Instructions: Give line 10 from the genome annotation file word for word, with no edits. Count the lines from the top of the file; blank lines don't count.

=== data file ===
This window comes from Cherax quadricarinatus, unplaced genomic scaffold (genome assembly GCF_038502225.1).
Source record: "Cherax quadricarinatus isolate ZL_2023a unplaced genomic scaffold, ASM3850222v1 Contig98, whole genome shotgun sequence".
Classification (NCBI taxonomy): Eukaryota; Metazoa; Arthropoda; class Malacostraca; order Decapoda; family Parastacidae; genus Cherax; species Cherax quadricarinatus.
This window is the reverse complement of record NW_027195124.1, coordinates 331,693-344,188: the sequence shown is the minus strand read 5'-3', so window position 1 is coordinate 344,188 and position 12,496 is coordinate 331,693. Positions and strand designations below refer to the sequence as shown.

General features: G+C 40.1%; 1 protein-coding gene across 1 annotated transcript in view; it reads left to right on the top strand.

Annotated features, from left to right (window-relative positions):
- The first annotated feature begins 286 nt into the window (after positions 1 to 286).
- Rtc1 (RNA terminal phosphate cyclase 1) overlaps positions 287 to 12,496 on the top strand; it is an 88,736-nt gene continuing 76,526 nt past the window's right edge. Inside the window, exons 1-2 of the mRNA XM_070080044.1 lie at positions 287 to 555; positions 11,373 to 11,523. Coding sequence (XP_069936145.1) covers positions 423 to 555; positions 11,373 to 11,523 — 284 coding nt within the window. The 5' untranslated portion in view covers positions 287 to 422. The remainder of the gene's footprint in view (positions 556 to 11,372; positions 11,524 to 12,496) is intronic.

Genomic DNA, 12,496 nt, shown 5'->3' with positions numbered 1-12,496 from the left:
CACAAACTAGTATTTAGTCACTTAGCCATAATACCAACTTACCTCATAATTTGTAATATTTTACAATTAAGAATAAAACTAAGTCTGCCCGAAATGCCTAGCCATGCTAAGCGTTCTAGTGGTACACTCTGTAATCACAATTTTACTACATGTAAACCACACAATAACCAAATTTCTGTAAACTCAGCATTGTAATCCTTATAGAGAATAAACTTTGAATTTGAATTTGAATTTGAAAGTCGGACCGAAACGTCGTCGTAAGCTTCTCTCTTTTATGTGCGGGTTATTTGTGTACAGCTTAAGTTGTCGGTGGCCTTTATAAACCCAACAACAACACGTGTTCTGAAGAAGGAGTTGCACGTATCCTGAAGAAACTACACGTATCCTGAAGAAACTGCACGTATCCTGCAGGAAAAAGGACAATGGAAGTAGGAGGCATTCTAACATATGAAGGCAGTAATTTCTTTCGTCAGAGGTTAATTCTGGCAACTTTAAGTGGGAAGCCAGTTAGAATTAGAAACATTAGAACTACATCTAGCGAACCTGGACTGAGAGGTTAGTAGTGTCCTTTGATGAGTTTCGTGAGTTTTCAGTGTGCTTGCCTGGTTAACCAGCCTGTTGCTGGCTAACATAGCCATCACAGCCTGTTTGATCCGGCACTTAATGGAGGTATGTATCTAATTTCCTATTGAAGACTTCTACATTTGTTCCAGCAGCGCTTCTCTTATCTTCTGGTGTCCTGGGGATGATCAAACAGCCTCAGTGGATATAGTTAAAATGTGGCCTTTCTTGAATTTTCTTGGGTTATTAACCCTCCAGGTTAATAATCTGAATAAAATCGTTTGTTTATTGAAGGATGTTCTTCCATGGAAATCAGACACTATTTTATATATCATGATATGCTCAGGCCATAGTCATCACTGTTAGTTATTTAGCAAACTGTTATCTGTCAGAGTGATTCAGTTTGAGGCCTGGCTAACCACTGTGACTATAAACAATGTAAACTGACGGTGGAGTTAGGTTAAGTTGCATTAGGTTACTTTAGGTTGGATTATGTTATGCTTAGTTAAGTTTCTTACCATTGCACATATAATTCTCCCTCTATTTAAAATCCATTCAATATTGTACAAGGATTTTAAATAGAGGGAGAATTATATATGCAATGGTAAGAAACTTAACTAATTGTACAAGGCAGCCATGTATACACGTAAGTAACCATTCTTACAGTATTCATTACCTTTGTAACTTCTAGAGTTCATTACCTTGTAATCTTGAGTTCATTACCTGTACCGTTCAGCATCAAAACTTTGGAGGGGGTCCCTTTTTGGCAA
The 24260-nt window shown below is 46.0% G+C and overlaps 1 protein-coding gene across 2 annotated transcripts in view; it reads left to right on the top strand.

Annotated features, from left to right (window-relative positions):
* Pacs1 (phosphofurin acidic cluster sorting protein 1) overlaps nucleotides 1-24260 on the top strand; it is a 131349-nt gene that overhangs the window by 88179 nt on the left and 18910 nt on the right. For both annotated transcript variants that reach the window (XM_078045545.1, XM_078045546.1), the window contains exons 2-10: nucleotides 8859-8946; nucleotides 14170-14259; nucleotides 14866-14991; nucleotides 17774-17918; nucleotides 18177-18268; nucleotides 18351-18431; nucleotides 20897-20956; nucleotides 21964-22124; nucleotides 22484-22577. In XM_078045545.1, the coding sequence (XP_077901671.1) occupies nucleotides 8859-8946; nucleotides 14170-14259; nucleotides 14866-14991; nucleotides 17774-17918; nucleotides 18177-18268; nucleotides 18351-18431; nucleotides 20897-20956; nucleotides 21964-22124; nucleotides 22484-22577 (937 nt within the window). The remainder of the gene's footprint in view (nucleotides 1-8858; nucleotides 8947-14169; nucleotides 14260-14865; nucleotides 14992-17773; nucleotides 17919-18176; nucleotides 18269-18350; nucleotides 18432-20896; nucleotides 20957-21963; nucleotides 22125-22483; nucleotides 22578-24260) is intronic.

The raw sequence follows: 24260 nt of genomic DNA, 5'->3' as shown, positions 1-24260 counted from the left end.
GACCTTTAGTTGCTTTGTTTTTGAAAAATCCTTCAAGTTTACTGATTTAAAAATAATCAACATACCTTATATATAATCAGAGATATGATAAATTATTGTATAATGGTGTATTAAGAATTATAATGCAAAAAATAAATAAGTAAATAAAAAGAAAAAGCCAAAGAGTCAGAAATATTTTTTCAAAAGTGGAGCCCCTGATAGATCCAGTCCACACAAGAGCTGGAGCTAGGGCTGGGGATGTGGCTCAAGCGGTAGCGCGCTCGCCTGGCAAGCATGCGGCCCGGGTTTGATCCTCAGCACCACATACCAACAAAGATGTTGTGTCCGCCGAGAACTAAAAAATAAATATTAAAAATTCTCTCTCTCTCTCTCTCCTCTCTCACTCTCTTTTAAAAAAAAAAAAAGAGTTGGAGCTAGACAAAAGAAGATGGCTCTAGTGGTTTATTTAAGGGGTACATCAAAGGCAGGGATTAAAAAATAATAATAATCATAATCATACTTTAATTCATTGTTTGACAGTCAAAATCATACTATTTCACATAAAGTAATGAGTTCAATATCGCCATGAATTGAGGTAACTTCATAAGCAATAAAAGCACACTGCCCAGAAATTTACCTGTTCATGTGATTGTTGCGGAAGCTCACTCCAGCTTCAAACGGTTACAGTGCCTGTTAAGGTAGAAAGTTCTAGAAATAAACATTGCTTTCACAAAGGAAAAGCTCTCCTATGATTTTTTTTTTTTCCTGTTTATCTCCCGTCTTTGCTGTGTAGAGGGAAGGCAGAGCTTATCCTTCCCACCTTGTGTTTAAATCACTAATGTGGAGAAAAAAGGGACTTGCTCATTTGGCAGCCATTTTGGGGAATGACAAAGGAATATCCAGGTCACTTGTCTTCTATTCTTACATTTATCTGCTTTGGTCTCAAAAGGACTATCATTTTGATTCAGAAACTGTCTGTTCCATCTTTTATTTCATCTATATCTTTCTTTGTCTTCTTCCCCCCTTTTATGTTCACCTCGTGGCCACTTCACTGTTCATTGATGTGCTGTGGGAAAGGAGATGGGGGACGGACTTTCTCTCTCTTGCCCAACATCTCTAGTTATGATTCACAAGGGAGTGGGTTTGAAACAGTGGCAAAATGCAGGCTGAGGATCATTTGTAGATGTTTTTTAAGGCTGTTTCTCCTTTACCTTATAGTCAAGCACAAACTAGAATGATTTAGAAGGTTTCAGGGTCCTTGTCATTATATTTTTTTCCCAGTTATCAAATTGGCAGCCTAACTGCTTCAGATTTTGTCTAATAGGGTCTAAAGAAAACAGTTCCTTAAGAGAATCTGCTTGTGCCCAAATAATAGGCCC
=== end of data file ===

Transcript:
CACAAACTAGTATTTAGTCACTTAGCCATAATACCAACTTACCTCATAATTTGTAATATTTTACAATTAAGAATAAAACTAAGTCTGCCCGAAATGCCTAGCCATGCTAAGCGTTCTAGTGGTACACTCTGTAATCACAATTTTACTACATGTAAACCACACAATAACCAAATTTCTGTAAACTCAGCATTGTAATCCTTATAGAGAATAAACTTTGAATTTGAATTTGAATTTGAAAGTCGGACCGAAACGTCGTCGTAAGCTTCTCTCTTTTATGTGCGGGTTATTTGTGTACAGCTTAAGTTGTCGGTGGCCTTTATAAACCCAACAACAACACGTGTTCTGAAGAAGGAGTTGCACGTATCCTGAAGAAACTACACGTATCCTGAAGAAACTGCACGTATCCTGCAGGAAAAAGGACAATGGAAGTAGGAGGCATTCTAACATATGAAGGCAGTAATTTCTTTCGTCAGAGGTTAATTCTGGCAACTTTAAGTGGGAAGCCAGTTAGAATTAGAAACATTAGAACTACATCTAGCGAACCTGGACTGAGAGGTTAGTAGTGTCCTTTGATGAGTTTCGTGAGTTTTCAGTGTGCTTGCCTGGTTAACCAGCCTGTTGCTGGCTAACATAGCCATCACAGCCTGTTTGATCCGGCACTTAATGGAGGTATGTATCTAATTTCCTATTGAAGACTTCTACATTTGTTCCAGCAGCGCTTCTCTTATCTTCTGGTGTCCTGGGGATGATCAAACAGCCTCAGTGGATATAGTTAAAATGTGGCCTTTCTTGAATTTTCTTGGGTTATTAACCCTCCAGGTTAATAATCTGAATAAAATCGTTTGTTTATTGAAGGATGTTCTTCCATGGAAATCAGACACTATTTTATATATCATGATATGCTCAGGCCATAGTCATCACTGTTAGTTATTTAGCAAACTGTTATCTGTCAGAGTGATTCAGTTTGAGGCCTGGCTAACCACTGTGACTATAAACAATGTAAACTGACGGTGGAGTTAGGTTAAGTTGCATTAGGTTACTTTAGGTTGGATTATGTTATGCTTAGTTAAGTTTCTTACCATTGCACATATAATTCTCCCTCTATTTAAAATCCATTCAATATTGTACAAGGATTTTAAATAGAGGGAGAATTATATATGCAATGGTAAGAAACTTAACTAATTGTACAAGGCAGCCATGTATACACGTAAGTAACCATTCTTACAGTATTCATTACCTTTGTAACTTCTAGAGTTCATTACCTTGTAATCTTGAGTTCATTACCTGTACCGTTCAGCATCAAAACTTTGGAGGGGGTCCCTTTTTGGCAA